I am reposting this because I never received and answer to dispute my theory. I believe that the mouthbrooding species is Heros severus, a not often available species. It is my understanding that the aquarium breed strains such as gold, albino and red are all derived from Heros efasciatus. I have recently spawned and raised the red Severum (Heros efasciatus) and they behaved exactly like Angels, egg layers not mouth brooders. I observed my pair cleaning an angled vertical surface, and laying their eggs. The parents guarded, cleaned and fanned their eggs as they stayed on the chosen site. They became free swimming and followed the parents around the tank. The parents even allowed the fry to eat off their bodies. Similar to Discus and Angels. I never observed any mouth brooding tendencies.
    According to cichlid-forum.com the common aquarium strains readily available are all Heros efasciatus and are substrate spawners. The photo of the gold form looks exactly like the pair I am maintaining with the exception that the markings on mine are red and prominent. Additionally the store/internet site that fish place identifies the gold form as Heros efasciatus.
    I am a member of the Norwalk Aquarium Society and participate in their BAP program working toward “Master Breeder”. Of all the BAP entries for “Severum” at NAS only one has been a mouth brooder. This is leading me to the conclusion that they are all Heros efasciatus. Heros efasciatus has been identified as a “commom” species, where as Heros severus being quite uncommon. The mouth brooding behavior is quite uncommon for a Severum.
    I understand that some of this evidence is ancillary, but based on the information at hand and my personal experience I believe that identifying Heros efasciatusas a mouth brooder is erroneous.

  • Exodus1500

    Artie is correct, but his information is outdated.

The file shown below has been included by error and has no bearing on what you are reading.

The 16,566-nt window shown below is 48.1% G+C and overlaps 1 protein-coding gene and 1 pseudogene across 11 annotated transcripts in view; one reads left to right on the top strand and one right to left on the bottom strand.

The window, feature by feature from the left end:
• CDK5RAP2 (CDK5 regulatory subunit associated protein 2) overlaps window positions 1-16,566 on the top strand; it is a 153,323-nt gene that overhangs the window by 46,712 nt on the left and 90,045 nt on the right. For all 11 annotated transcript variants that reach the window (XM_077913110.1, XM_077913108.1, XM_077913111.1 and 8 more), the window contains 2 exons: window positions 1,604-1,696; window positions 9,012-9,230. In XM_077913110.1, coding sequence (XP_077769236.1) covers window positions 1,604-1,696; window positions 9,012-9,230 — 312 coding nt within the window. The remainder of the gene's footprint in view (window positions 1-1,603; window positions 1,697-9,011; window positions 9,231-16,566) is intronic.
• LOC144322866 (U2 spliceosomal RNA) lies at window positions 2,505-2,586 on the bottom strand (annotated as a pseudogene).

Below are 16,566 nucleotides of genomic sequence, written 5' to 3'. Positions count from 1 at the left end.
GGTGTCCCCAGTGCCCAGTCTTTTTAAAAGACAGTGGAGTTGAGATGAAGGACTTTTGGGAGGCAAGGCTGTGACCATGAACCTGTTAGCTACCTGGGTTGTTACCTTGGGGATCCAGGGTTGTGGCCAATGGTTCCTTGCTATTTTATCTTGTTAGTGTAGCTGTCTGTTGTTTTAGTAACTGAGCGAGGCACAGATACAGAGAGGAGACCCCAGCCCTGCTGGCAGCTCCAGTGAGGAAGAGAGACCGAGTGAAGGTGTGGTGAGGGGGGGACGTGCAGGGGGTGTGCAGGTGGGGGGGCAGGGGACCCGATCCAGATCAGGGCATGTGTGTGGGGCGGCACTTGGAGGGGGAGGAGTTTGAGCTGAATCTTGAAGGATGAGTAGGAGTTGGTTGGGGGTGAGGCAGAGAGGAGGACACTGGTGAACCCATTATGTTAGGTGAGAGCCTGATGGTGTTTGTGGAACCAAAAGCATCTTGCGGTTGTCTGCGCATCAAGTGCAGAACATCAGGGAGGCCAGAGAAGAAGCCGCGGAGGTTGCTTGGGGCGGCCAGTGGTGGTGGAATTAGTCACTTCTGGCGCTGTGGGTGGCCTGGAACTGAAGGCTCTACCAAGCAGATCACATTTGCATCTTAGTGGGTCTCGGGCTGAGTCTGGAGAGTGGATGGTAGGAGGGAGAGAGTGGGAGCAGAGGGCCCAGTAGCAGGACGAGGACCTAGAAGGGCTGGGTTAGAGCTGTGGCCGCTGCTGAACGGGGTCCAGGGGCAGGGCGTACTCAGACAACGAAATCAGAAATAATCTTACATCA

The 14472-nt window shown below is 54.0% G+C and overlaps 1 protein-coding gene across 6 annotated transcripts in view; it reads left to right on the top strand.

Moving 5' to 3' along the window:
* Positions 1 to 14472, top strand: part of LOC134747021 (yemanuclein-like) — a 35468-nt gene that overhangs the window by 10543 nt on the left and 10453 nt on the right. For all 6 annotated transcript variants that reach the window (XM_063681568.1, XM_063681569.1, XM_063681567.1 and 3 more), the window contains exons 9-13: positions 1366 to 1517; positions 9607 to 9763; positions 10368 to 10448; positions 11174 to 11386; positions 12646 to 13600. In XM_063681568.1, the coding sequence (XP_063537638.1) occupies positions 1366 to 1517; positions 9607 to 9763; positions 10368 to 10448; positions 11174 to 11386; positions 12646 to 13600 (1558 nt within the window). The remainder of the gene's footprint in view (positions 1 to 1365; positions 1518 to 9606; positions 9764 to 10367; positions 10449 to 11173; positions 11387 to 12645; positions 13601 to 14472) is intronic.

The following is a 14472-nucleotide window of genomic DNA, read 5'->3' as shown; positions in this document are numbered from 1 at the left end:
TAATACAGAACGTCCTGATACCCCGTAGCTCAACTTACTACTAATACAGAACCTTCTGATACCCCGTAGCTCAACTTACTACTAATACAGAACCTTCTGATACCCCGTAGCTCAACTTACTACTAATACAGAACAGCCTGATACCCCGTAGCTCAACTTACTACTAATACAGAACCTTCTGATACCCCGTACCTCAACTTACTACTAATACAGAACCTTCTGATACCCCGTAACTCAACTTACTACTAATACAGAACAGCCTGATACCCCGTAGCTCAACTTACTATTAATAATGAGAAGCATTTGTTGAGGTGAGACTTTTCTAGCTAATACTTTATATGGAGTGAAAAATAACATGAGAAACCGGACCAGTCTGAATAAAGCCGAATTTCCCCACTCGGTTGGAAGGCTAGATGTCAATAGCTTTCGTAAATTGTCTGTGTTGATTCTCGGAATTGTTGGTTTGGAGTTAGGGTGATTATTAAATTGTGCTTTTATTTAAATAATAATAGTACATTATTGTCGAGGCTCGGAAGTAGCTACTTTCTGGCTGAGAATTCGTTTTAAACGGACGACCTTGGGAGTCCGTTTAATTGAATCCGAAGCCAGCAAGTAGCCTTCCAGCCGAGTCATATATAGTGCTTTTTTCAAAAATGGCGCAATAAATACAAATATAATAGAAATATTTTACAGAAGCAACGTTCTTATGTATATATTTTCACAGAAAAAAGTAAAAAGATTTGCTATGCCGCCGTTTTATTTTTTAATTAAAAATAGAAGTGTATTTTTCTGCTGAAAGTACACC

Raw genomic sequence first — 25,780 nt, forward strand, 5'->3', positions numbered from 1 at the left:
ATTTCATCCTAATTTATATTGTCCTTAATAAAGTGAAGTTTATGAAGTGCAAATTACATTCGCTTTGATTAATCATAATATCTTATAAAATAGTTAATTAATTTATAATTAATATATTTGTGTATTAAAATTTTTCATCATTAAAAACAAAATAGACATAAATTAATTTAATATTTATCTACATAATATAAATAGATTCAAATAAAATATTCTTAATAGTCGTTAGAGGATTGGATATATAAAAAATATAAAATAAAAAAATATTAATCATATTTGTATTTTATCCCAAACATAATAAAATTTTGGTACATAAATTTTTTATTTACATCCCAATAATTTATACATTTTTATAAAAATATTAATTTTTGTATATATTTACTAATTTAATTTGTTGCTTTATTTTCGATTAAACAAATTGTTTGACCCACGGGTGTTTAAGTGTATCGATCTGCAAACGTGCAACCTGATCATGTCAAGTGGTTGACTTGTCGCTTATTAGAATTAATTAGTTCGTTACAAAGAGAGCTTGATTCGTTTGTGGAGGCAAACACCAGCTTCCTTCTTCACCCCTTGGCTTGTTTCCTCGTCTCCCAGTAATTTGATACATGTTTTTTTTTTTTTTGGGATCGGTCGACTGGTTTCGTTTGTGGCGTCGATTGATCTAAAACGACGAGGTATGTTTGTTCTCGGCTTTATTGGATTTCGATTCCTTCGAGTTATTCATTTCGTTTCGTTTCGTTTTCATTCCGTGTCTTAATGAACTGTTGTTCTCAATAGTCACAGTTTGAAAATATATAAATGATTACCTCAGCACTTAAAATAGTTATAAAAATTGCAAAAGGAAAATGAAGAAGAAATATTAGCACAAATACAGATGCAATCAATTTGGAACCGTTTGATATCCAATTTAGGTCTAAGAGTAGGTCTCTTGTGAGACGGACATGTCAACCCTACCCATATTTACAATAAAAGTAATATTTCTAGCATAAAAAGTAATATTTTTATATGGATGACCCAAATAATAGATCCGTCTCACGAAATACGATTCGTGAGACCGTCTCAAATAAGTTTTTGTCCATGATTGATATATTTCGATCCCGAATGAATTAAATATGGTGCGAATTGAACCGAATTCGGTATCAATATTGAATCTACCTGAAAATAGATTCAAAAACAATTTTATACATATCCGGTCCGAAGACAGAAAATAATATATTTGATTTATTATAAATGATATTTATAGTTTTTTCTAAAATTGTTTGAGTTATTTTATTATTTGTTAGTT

There is only one mouth brooding Heros/Severum. It is Heros liberifer. The liberifer was for a short time known as Heros Severus, however the true heros severus species was later found and the old one, the liberifer, had to be reclassified.

    Neither the current Heros severus, nor the efasciatus, are mouthbrooders.

  • dunc

    Do you have any sources, Exodus1500?

  • Darrell Ullisch

    There is an excellent article in the Cichlid News January 2016 issue written by Wayne Leibel that explains the recent history of the genus. The true H. severus was rediscovered in 2015 by Oliver Lucanus, who found a population that matched the holotype specimen under that name. The fish thought to be H. severus since 1994 was found to not match that specimen, and so was given a new name, Heros liberifer. That is the Mouthbrooding species that was misidentified for 20 years (not what I would call a “short time”) as H. severus.

    Currently the genus contains Only five valid taxa: H. efasciatus, H. severus, H. notatus, H. spurius, and the recently described H. liberifer. There are, however, numerous distinct populations that may or may not be new species. The one other name some people use is H. appendiculatus, which is currently considered a synonym of H. efasciatus (per Kullander 2003). A great deal of work is needed to clarify the placement of some of these populations.